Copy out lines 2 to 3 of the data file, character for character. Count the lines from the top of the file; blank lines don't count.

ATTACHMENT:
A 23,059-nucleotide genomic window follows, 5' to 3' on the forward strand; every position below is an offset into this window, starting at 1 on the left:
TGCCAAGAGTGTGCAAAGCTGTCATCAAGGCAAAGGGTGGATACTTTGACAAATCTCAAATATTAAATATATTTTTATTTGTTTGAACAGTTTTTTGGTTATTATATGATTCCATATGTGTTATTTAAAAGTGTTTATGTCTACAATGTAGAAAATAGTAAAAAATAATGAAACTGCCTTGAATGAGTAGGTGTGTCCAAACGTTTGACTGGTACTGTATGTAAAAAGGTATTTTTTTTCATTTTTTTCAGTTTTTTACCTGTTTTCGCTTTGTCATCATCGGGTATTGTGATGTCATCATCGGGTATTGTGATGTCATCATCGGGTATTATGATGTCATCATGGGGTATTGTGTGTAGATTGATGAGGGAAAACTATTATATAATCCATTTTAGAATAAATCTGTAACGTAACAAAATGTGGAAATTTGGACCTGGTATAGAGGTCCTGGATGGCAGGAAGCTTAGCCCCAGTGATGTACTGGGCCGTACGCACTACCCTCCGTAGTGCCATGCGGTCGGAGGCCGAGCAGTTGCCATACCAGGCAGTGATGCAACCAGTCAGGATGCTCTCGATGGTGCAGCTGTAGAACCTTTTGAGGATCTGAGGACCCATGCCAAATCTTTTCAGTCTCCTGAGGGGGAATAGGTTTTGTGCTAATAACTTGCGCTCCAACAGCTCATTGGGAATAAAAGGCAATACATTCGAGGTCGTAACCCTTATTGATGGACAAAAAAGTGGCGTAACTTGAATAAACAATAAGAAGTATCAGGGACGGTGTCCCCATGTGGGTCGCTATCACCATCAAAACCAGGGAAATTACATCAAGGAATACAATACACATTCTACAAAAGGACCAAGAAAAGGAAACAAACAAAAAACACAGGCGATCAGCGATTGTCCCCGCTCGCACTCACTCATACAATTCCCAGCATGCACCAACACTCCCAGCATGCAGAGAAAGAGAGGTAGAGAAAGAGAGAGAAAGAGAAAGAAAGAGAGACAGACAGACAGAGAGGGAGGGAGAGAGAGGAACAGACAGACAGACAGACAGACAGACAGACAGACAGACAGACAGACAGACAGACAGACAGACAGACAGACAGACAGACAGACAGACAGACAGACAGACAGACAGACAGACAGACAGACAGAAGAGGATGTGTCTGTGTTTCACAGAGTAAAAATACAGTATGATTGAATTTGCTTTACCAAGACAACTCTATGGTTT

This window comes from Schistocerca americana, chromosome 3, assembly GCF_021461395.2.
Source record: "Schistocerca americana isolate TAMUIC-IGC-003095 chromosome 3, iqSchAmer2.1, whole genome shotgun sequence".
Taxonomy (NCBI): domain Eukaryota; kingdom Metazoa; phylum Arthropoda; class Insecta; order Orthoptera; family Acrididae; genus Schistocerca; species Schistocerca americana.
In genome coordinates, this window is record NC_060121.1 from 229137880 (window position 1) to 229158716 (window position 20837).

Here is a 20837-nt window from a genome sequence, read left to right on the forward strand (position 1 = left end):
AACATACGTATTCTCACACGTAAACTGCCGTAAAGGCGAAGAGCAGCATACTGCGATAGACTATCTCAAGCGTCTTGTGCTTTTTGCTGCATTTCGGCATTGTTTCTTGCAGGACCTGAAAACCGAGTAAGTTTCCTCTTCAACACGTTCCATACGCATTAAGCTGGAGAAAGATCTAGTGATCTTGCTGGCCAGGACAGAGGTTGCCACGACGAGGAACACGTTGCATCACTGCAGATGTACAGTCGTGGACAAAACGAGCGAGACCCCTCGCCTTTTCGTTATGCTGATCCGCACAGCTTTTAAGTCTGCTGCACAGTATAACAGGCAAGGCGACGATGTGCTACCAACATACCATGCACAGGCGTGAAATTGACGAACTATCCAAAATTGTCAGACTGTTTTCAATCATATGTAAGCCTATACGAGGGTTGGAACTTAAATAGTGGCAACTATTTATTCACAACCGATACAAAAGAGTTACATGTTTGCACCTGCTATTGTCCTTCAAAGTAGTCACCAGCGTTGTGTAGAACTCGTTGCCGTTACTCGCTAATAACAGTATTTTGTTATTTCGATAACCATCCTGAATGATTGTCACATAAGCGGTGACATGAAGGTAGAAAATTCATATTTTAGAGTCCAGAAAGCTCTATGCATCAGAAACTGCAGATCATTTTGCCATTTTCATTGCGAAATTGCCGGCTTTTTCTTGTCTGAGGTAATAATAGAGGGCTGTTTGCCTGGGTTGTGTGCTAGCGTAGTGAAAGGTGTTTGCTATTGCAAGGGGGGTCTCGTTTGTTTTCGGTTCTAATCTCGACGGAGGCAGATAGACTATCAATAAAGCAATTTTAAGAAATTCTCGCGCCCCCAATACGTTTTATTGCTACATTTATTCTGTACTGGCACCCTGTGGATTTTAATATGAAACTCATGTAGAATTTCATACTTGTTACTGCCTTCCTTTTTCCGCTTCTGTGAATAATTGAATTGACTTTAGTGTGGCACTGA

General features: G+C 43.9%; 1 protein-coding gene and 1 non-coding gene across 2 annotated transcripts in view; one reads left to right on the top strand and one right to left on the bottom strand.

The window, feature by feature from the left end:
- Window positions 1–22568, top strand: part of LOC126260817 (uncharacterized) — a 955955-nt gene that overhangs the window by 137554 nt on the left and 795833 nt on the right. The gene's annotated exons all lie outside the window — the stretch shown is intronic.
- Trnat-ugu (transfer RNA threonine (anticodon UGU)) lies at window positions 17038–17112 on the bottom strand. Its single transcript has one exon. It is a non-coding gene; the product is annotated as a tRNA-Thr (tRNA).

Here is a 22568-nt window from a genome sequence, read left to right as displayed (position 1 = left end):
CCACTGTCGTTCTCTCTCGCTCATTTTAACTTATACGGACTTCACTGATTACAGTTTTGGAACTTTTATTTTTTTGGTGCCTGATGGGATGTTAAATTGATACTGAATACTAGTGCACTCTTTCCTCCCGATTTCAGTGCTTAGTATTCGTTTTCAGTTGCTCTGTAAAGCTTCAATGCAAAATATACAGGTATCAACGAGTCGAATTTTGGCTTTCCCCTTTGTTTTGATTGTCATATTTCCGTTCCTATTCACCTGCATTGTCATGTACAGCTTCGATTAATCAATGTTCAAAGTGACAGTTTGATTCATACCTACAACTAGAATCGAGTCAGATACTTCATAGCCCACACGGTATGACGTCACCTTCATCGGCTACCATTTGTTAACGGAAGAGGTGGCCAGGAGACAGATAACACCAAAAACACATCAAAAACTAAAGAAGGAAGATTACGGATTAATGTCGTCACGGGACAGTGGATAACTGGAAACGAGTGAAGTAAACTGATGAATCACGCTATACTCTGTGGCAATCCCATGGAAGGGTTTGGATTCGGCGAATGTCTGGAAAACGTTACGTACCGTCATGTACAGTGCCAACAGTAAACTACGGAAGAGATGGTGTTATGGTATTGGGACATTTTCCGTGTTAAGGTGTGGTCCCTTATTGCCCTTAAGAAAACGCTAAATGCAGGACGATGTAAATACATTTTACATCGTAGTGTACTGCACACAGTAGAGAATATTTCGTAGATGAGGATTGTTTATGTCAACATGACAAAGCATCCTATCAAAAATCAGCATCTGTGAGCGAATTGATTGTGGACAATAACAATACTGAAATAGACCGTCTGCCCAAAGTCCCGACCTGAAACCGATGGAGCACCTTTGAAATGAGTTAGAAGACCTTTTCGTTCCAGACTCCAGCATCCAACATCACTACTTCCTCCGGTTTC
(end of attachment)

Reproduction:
TGCCAAGAGTGTGCAAAGCTGTCATCAAGGCAAAGGGTGGATACTTTGACAAATCTCAAATATTAAATATATTTTTATTTGTTTGAACAGTTTTTTGGTTATTATATGATTCCATATGTGTTATTTAAAAGTGTTTATGTCTACAATGTAGAAAATAGTAAAAAATAATGAAACTGCCTTGAATGAGTAGGTGTGTCCAAACGTTTGACTGGTACTGTATGTAAAAAGGTATTTTTTTTCATTTTTTTCAGTTTTTTACCTGTTTTCGCTTTGTCATCATCGGGTATTGTGATGTCATCATCGGGTATTGTGATGTCATCATCGGGTATTATGATGTCATCATGGGGTATTGTGTGTAGATTGATGAGGGAAAACTATTATATAATCCATTTTAGAATAAATCTGTAACGTAACAAAATGTGGAAATTTGGACCTGGTATAGAGGTCCTGGATGGCAGGAAGCTTAGCCCCAGTGATGTACTGGGCCGTACGCACTACCCTCCGTAGTGCCATGCGGTCGGAGGCCGAGCAGTTGCCATACCAGGCAGTGATGCAACCAGTCAGGATGCTCTCGATGGTGCAGCTGTAGAACCTTTTGAGGATCTGAGGACCCATGCCAAATCTTTTCAGTCTCCTGAGGGGGAATAGGTTTTGTGCTAATAACTTGCGCTCCAACAGCTCATTGGGAATAAAAGGCAATACATTCGAGGTCGTAACCCTTATTGATGGACAAAAAAGTGGCGTAACTTGAATAAACAATAAGAAGTATCAGGGACGGTGTCCCCATGTGGGTCGCTATCACCATCAAAACCAGGGAAATTACATCAAGGAATACAATACACATTCTACAAAAGGACCAAGAAAAGGAAACAAACAAAAAACACAGGCGATCAGCGATTGTCCCCGCTCGCACTCACTCATACAATTCCCAGCATGCACCAACACTCCCAGCATGCAGAGAAAGAGAGGTAGAGAAAGAGAGAGAAAGAGAAAGAAAGAGAGACAGACAGACAGAGAGGGAGGGAGAGAGAGGAACAGACAGACAGACAGACAGACAGACAGACAGACAGACAGACAGACAGACAGACAGACAGACAGACAGACAGACAGACAGACAGACAGACAGACAGACAGACAGACAGACAGACAGACAGAAGAGGATGTGTCTGTGTTTCACAGAGTAAAAATACAGTATGATTGAATTTGCTTTACCAAGACAACTCTATGGTTT

This window comes from Schistocerca americana, chromosome 3, assembly GCF_021461395.2.